"They're in the process of reestablishing colonies in the north. But apparently, there's already a secret facility there that has been there for quite some time. Some spies for SAFE that have penetrated the police force and even the White Agency are trying to find out more about this facility. All we know so far is that there's research going on there and it involves the Catalyst, which of course powers the Grid."
I'm amazed that she's rich with information I've never known. Then again, now that she's mentioned it, I recall seeing advertisements for colonies in the north. I wonder why the government wants to suddenly settle people in the north after all these years.
Talking to Granny Rosie helps to ease my anxiety. Emma and the others have been gone for a while now. How long it has been exactly? I don't know. But why haven't they returned yet with Liam? It seems like ages ago when they left.
"You and your husband—"
"You can call him Papa Rosenthal. That's what Emma's friends call him."
"Okay then. You and Papa Rosenthal are like the Defarges." I make my own allusion to the novel written by Charles Dickens. "Only not evil."
Granny Rosie laughs heartily. "I'll take that as a compliment," she says. "Your disguise is flawless. You really do look like Olivia Cruz."
"Thanks," I tell her. "It was all my best friend, Lilly's, handiwork. She's an actress and she works wonders with makeup."
The entire tunnel shakes as though it's about to cave in. Dust and tiny splinters of wood tumble from the ceiling.
"They're here," Granny Rosie says quietly and I cringe.
I know it's the Zeppelins this time. They're finally flying over this street and still no signs of Emma, Papa Rosenthal, the black-haired boy, or Liam.
"They're too late," I say quietly, stunned to the very depths of my soul.
At the same time—
"Granny Rosie!" A voice calls from the top of the stairs. "The Zeppelins are here and a bunch of squad cars. There are officers patrolling the area, going from door to door. A few of them are headed this way."
Granny Rosie looks at me and I can barely make out her thin, partly-lined face in the glow of the lantern light. The dread I currently feel can't compare to anything I've ever experienced before. "They'll make it," she tells me soothingly. I want to believe her but unless she can provide proof that they'll make it, then I can't believe her.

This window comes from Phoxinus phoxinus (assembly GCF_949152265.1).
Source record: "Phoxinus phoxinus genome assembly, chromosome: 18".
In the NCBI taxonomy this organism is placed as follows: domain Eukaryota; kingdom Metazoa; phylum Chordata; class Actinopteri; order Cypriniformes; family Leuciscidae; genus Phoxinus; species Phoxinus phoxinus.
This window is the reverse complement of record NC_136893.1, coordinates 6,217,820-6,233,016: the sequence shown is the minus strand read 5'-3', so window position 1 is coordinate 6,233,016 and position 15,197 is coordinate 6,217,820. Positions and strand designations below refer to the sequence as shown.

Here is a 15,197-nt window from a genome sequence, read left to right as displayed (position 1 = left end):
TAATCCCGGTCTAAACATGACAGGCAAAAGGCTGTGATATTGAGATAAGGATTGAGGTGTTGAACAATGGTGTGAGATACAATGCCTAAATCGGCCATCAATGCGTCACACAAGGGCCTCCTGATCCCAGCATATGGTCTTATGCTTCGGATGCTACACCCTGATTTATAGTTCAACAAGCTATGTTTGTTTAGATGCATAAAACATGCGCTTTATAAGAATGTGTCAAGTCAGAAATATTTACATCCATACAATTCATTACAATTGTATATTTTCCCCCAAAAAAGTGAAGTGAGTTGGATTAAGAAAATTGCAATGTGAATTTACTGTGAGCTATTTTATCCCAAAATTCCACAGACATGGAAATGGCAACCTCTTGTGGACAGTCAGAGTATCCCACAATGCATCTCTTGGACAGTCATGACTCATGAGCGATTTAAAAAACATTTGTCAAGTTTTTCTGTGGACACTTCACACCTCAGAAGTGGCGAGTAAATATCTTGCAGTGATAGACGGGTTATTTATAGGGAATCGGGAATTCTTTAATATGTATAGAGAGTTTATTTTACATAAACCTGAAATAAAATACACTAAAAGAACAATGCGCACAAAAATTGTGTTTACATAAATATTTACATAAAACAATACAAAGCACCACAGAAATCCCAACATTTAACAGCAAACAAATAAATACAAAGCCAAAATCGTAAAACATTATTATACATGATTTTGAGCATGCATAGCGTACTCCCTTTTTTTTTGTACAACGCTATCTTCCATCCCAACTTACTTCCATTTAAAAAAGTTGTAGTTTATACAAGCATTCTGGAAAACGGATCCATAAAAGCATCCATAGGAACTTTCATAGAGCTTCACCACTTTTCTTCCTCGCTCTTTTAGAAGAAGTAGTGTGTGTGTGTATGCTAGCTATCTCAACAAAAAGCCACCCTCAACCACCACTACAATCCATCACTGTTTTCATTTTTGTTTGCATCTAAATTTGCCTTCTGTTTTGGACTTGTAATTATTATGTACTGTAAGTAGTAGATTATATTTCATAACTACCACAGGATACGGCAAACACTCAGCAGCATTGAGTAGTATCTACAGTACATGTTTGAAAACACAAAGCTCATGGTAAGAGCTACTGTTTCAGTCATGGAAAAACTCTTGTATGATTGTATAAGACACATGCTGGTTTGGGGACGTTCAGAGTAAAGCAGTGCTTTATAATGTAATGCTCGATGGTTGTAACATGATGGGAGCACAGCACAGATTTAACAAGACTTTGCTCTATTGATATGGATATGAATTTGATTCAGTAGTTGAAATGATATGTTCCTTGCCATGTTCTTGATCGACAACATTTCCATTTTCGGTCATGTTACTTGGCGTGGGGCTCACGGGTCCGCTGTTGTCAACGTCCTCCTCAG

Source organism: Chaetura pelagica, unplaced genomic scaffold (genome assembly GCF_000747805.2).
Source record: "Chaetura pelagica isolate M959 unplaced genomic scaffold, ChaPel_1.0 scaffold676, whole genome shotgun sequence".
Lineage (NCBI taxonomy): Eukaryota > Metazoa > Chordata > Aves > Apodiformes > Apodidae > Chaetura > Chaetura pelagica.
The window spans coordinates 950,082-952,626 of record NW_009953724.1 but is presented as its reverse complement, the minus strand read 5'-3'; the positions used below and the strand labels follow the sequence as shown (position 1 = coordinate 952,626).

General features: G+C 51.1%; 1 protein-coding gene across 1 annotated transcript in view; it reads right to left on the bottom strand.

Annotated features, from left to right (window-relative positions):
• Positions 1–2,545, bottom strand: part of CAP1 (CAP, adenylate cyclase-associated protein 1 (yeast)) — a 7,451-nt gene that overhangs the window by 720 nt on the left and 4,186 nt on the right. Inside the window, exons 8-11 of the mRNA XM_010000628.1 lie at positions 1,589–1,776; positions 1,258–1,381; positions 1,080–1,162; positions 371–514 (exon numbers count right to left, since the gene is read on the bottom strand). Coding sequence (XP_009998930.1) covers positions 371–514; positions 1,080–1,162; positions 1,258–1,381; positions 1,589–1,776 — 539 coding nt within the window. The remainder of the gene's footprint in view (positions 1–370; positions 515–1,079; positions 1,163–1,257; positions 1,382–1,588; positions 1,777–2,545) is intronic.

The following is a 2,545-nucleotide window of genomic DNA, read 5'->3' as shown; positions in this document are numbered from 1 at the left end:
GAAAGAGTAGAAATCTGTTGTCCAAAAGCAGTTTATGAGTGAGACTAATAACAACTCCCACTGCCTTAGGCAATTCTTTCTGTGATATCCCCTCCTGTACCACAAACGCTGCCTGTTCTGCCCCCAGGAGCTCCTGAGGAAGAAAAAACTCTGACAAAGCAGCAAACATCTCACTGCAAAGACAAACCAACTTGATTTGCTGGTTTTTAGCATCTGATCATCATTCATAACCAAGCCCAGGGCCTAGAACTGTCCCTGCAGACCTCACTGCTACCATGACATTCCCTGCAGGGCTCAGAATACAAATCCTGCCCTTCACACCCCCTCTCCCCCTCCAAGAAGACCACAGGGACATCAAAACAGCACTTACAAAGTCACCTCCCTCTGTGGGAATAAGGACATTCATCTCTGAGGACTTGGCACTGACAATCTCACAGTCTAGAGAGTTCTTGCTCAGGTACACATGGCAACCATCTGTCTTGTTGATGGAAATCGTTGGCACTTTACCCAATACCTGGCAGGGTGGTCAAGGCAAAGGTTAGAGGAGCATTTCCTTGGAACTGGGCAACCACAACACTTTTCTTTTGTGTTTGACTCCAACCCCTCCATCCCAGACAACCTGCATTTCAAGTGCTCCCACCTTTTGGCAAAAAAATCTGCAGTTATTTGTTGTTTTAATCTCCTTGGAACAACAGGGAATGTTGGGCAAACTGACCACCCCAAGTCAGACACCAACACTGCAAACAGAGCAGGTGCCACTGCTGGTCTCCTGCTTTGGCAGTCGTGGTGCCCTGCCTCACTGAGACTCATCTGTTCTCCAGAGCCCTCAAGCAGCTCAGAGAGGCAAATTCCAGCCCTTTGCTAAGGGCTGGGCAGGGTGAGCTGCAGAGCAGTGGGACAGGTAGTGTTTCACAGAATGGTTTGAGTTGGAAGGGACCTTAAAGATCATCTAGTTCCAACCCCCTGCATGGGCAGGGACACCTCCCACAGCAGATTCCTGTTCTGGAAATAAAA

She hands me the lantern. "Won't you need this?" I ask her. Once again, the place trembles as another Zeppelin flies over.
"I've walked through these tunnels and up those stairs for many years," she tells me. "I've had a lot of practice navigating in the dark. Besides, I can't leave you down here without any light. You wouldn't want one of our homeless friends to scare you in the dark, would you?"
She smiles lightly and I accept the lantern from her. Somehow her words don't bring me any comfort.
She leaves me alone to nothing but my thoughts. Unfortunately, my thoughts are like what I imagine bad houseguests would be—they just won't leave. And I want them to, for they're not good company and they're worrying me sick.
A few moments later, the trapdoor closes, completely shutting me off from the rest of the restaurant. Then, the stairs quiver as they drop away from the trapdoor. I stand there, clutching the lantern and feeling as though I have to throw up. I strain my ears to listen but I can't hear a word coming from upstairs. How is Emma and the others going to return now with cops walking around, knocking on doors like trick or treaters of the past—or somewhere else since apparently Paradise is the only place where emotions are illegal? If I've ever wanted to leave this god forsaken island before, now I really want to leave. I want to take my family and friends with me and move some place far away where we could be free to pick our noses if we wished, or smile for no darn reason at all.
I don't know how long I stand there without moving. The seconds seems long and drawn out. I catch myself holding my breath a few times and it's only then that I remember to breathe. I stare at the staircase, waiting to hear it rise again and movement coming down the steps when the cops discover that I'm hiding down here. I'm beyond paranoid. I'm also beyond worried.
A cool draft seeps into the area from cracks in the wood. I glance over my shoulder automatically. I don't see anything but darkness, so I hold the lantern aloft around eye level. I narrow my eyes and squint, my field of vision travelling a little bit farther than the light. I don't see anything but I suddenly hear something moving towards me. I expected cops to come rushing down from the storeroom above and not for someone to approach from the opposite direction. Whoever is it is moving pretty rapidly and it sounds like multiple footfalls.
My heart quickens inside my chest. I look around for a place to hide but all I have are wooden beams that hold up the ceiling. The beams won't do anything to conceal me. I glance at the wine crates and barrels. They're all pressed up against so I doubt I would have enough time to create the necessary space for me to duck behind. Besides, they're all full of wine so I don't think I'm strong enough to even push any of the stacks.
A ball of light appears straight ahead and I can make out shadows dancing against the wall where I see now that the tunnel bends to the right. I hear crunching across the gravel on the tracks. I backpedal, tensing up for a fight if I have to. Granny Rosie mentioned that homeless people visited these tunnels. If a group of them are approaching, I have to be ready in case they're hostile. I think the Rosenthals are doing something wonderful by feeding them but I have yet to meet a homeless person who wasn't a tad bit crazy. I also feel especially vulnerable here in a dark, unfamiliar underground passage. Did I mention it was dark down here?
The ball of light grows as the newcomers draw nearer to my location. I hear grunting and straining. Who makes noises like that in the dark? Only people who are off in the head.